Using cost models
Describe and compare your costs in a structured manner
Rapid growth in the volume and complexity of the digital information assets managed by organisations has led to an increased need for a reliable and comparable way to describe curation-related costs. This where cost models can help you. These cost models offer a structured approach to identifying where spending is taking place and where efficiencies might be realised. By using an established cost and benefit model, organisations can break down their activities and describe the range of costs incurred across the digital curation lifecycle in a standard way. This enables the effective comparison of costs across units of operation, services or budget centres.
Select an existing cost model that meets your needs
Over the last decade, several cost models have been developed through research and development - each with a particular strength or focus. Our summary of available cost models can guide you towards the model that may best suit your organisation's needs. Keep in mind the following recommendations when selecting a cost model.
Cost models should:
- support not only accounting, but more importantly enable budgeting
- handle various amounts and various types of assets and use cases
- have a sound definition and breakdown of costs, and enable modelling of cost variables
- be easy to use, preferably providing meaningful default values/settings to guide users
- address measures of benefit and value of digital curation.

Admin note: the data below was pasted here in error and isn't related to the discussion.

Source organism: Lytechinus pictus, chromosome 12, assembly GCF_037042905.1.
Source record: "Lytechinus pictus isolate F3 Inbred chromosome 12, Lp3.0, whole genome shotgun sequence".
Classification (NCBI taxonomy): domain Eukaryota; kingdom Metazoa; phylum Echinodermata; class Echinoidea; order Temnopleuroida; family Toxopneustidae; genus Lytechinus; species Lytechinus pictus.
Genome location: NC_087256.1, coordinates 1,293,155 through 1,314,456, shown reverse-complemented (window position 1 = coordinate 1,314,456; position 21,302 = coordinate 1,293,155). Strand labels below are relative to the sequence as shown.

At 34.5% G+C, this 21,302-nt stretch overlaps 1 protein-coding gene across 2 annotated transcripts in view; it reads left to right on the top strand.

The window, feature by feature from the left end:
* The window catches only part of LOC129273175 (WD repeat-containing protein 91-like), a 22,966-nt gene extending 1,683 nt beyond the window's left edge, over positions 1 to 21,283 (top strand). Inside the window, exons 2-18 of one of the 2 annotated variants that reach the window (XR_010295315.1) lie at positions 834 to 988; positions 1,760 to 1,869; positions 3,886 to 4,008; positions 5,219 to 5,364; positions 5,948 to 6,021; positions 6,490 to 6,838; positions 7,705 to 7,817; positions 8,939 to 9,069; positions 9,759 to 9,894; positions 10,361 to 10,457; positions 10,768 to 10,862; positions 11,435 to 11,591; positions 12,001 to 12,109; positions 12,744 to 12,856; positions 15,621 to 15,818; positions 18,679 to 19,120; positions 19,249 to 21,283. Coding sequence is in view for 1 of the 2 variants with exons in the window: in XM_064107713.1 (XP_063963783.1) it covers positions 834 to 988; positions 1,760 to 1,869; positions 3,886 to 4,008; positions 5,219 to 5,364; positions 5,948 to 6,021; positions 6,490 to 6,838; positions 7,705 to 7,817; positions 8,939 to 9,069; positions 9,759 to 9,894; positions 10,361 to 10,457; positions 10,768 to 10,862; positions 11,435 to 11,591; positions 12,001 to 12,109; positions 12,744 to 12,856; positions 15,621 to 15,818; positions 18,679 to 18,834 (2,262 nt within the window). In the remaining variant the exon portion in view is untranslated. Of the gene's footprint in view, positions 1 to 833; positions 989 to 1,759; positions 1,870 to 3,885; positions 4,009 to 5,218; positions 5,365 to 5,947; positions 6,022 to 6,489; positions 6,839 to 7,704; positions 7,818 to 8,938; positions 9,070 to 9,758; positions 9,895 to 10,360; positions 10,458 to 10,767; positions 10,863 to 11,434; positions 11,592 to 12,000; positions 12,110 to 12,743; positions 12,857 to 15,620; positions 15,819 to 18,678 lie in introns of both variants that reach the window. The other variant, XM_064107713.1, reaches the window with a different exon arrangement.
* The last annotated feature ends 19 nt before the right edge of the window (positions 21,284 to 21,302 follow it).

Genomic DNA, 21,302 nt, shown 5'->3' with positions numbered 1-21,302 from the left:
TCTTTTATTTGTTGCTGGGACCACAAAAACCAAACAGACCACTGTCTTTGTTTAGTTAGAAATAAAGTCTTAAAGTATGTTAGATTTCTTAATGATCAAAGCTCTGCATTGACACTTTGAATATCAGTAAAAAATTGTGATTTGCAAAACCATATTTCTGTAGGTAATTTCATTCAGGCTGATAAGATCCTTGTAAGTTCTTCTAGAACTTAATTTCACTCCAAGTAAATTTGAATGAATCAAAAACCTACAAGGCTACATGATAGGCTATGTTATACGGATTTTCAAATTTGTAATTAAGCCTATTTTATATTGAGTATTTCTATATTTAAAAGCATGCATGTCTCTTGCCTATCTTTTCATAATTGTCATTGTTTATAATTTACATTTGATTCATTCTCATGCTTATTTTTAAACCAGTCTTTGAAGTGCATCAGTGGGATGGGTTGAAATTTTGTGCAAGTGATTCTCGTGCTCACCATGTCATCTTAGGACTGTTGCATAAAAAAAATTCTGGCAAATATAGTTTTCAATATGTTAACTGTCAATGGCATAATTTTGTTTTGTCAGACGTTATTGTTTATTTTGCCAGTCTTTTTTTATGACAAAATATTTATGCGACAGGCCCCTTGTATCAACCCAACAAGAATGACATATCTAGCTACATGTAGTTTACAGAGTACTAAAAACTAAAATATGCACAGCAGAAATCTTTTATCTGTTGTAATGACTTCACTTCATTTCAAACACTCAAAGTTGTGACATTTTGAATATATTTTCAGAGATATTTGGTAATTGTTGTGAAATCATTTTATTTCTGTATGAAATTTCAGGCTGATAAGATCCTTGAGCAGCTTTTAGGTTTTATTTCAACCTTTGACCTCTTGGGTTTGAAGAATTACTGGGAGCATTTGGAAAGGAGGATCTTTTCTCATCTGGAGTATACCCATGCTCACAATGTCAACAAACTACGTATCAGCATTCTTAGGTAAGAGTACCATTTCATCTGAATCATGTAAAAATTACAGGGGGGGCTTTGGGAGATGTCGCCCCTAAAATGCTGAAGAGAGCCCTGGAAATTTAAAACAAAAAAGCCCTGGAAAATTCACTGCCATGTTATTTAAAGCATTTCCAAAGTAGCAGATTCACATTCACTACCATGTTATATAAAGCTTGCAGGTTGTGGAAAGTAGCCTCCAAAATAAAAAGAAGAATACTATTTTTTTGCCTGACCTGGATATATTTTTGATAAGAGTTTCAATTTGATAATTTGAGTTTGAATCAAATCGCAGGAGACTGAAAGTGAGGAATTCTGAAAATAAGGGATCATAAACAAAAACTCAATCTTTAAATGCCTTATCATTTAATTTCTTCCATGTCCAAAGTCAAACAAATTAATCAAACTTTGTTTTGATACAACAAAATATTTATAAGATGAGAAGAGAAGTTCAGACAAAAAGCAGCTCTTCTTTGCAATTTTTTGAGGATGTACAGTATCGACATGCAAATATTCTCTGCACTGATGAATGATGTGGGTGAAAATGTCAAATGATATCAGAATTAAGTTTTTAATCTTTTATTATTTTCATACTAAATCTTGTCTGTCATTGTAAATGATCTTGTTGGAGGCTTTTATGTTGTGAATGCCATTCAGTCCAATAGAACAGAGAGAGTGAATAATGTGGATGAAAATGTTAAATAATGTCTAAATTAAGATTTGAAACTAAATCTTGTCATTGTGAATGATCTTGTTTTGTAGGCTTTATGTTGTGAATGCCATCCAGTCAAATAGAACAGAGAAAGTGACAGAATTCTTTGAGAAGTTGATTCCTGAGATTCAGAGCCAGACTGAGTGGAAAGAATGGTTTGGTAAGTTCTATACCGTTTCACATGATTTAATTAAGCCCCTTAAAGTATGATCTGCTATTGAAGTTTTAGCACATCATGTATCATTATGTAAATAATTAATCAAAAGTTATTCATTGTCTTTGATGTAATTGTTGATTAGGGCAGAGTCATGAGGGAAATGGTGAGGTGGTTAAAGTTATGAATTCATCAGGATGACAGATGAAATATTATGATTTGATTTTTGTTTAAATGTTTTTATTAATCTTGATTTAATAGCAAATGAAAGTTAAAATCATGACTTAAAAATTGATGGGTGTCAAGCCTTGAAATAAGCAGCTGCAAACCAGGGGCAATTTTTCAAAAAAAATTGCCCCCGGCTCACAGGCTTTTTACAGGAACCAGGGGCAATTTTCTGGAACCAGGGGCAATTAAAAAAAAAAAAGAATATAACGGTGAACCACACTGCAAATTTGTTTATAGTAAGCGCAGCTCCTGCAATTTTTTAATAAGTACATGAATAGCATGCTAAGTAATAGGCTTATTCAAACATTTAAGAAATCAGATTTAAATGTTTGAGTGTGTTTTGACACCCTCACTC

Develop a bespoke cost model
If you have looked into the existing cost models but find that none meet your needs, you may wish to develop a bespoke cost model. This could be for use either within your own organisation, or more widely by a particular community of practice. If you opt for this approach, we strongly recommend making use of standard terms and fields to describe your model. Doing so will help other users to understand the origin of your bespoke model and which aspects it covers. The 4C project produced a Gateway Specification Template that provides standard metadata for each of the core cost concepts and is intended for use by future model developers, model users, and service and solution providers to promote interoperability. To learn more about the Gateway Specification, please read the Cost Concept Model and Gateway Specification report.
Looking for a more detailed comparison of the cost models?
Please read the 4C project's Evaluation of Cost Models. Using 78 assessment criteria, this provides an in-depth analysis of how current cost and benefit models meet stakeholders' needs for calculating and comparing financial information.
Now that you have a handle on using cost models, it's time to consider the role of cost drivers in assessing whether you are spending in the right areas. Alternatively, refresh your understanding of the basic cost concepts that underpin cost models.